"But when she reassured me that he had lost weight, we invited him to my office, and spoke to him, and I fell in love with Eric immediately, because he looked great and, right from the outset, he was such a noble guy, and so honest. He talked about his family and his kids and so on, so I thought he was ideal for Hector."

Similarly, for the role of Helen, Petersen resisted pressure from the studio to cast a well-known A-list actress in the pivotal role, fearing that a big name would bring too much ‘baggage’.

"Helen was very known in that time, as the most beautiful woman, but no one had seen her," he explained. "She was somewhere hidden, in Sparta.

"She wasn't going from battlefield to battlefield, like Achilles, so I thought it would be great to find somebody who, for an audience, was a new face. There would be no baggage there, she would be Helen, from Sparta."

The subsequent search involved 3,000 beautiful women, before Petersen eventually settled for the choice of German actress, Diane Kruger.

"She had something in her eyes that you cannot explain when you look right into the soul of somebody; and it's much more than about good acting," he recalled.

"The studio remained a little bit reluctant, because a big name was on their wish-list, but we were insistent and thank God we were, because I feel this will be the beginning of a wonderful, wonderful career for her."

One actor who required no vetting process, however, was Peter O’Toole, who seemed like an obvious choice for the King of Priam, the tragic leader of Troy, who loses everything in his desire to protect his son, Paris, from the might of the Greeks.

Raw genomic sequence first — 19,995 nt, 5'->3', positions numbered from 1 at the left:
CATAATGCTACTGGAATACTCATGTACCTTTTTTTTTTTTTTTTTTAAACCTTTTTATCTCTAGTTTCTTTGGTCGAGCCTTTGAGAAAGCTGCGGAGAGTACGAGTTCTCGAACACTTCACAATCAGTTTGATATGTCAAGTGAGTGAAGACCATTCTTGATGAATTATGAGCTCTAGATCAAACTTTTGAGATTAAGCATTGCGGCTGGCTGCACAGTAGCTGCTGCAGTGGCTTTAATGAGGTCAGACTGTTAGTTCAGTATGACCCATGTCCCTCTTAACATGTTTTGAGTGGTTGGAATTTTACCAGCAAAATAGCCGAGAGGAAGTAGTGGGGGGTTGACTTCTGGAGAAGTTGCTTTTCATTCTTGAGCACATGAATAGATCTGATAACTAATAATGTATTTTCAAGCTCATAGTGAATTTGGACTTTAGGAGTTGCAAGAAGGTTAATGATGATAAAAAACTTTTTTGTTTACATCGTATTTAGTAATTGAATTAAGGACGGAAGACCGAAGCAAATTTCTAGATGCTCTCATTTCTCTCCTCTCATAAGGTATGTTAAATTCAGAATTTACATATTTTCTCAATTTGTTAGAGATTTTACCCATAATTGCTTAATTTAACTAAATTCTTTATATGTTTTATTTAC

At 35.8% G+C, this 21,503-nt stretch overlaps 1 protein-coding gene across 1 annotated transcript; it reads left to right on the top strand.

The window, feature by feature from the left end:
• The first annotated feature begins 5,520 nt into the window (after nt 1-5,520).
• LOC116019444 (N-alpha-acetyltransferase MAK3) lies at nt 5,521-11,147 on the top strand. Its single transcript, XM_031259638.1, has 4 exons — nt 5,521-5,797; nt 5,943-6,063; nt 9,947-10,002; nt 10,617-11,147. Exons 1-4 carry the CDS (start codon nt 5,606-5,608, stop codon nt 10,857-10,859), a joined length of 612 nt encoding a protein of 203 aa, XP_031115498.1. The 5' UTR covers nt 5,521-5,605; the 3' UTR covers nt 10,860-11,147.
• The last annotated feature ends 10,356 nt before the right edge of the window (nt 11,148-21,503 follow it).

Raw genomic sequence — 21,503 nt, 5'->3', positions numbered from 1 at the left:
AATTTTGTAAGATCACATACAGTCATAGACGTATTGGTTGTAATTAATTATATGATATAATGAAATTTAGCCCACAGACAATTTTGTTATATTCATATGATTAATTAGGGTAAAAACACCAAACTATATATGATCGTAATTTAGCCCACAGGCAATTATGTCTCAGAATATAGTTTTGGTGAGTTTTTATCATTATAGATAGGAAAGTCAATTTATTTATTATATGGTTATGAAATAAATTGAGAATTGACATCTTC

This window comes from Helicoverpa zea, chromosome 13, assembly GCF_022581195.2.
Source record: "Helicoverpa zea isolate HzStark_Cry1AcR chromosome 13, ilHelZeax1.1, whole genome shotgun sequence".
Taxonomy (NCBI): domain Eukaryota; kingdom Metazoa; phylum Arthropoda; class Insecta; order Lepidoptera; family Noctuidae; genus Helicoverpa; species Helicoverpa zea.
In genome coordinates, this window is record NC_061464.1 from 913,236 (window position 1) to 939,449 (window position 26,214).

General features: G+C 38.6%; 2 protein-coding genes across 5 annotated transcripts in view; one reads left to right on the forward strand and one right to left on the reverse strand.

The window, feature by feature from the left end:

"From the very beginning, I had the feeling that this movie would be in the tradition of the great David Lean films, so I thought it would be a wonderful nod to those kind of movies, and to David Lean, to get Peter O'Toole," observed Petersen.

"But not only that. Peter is one of the great, great actors of all-time, and what he brings with him, as an actor, with 50 years' of wonderful work behind him, is that he adds something to the role of Priam that, probably, no one else could."

The result of such a rigorous casting process is, according to the director, a different type of viewing experience - and one which doesn’t hinge on the ability of any one star.

He hopes that the success of the film will pave the way for many more big ensemble features.

"You get a different sort of pleasure and joy from watching a lot of great actors, together," he observed.

"Take this film, for example, you go from Brad Pitt and Eric Bana, to younger stars such as Orlando Bloom, and then great actors, such as Sean Bean, Brian Cox and Brendan Gleeson, to legendary actors, such as Peter O'Toole and Julie Christie.

"I mean, what rich casting. How much additional pleasure is that? You’re not just watching a big movie, and a great movie, but watching a dozen of these wonderful actors to boot. I think it adds so much to it, and I hope that we come back to casting more in that direction," he concluded.